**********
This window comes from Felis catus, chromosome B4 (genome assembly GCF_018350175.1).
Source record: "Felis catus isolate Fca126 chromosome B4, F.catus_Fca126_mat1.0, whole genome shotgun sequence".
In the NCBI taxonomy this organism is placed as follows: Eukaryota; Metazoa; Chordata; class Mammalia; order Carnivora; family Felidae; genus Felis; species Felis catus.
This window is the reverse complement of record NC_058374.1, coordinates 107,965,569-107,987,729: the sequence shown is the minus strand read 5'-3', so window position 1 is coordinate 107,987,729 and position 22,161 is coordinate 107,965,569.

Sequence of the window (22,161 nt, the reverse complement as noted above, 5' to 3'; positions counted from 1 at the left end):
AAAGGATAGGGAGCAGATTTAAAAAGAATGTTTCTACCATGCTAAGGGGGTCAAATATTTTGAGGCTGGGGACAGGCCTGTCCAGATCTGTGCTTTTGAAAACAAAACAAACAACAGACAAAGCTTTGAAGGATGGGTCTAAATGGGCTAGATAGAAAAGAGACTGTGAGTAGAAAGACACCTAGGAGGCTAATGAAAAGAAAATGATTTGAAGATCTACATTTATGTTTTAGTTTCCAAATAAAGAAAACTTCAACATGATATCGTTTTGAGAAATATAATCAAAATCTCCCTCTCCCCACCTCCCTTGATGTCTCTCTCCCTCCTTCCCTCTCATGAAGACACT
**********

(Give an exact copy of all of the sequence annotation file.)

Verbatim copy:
This window comes from Felis catus, chromosome B4 (genome assembly GCF_018350175.1).
Source record: "Felis catus isolate Fca126 chromosome B4, F.catus_Fca126_mat1.0, whole genome shotgun sequence".
In the NCBI taxonomy this organism is placed as follows: Eukaryota; Metazoa; Chordata; class Mammalia; order Carnivora; family Felidae; genus Felis; species Felis catus.
This window is the reverse complement of record NC_058374.1, coordinates 107,965,569-107,987,729: the sequence shown is the minus strand read 5'-3', so window position 1 is coordinate 107,987,729 and position 22,161 is coordinate 107,965,569.

Sequence of the window (22,161 nt, the reverse complement as noted above, 5' to 3'; positions counted from 1 at the left end):
AAAGGATAGGGAGCAGATTTAAAAAGAATGTTTCTACCATGCTAAGGGGGTCAAATATTTTGAGGCTGGGGACAGGCCTGTCCAGATCTGTGCTTTTGAAAACAAAACAAACAACAGACAAAGCTTTGAAGGATGGGTCTAAATGGGCTAGATAGAAAAGAGACTGTGAGTAGAAAGACACCTAGGAGGCTAATGAAAAGAAAATGATTTGAAGATCTACATTTATGTTTTAGTTTCCAAATAAAGAAAACTTCAACATGATATCGTTTTGAGAAATATAATCAAAATCTCCCTCTCCCCACCTCCCTTGATGTCTCTCTCCCTCCTTCCCTCTCATGAAGACACT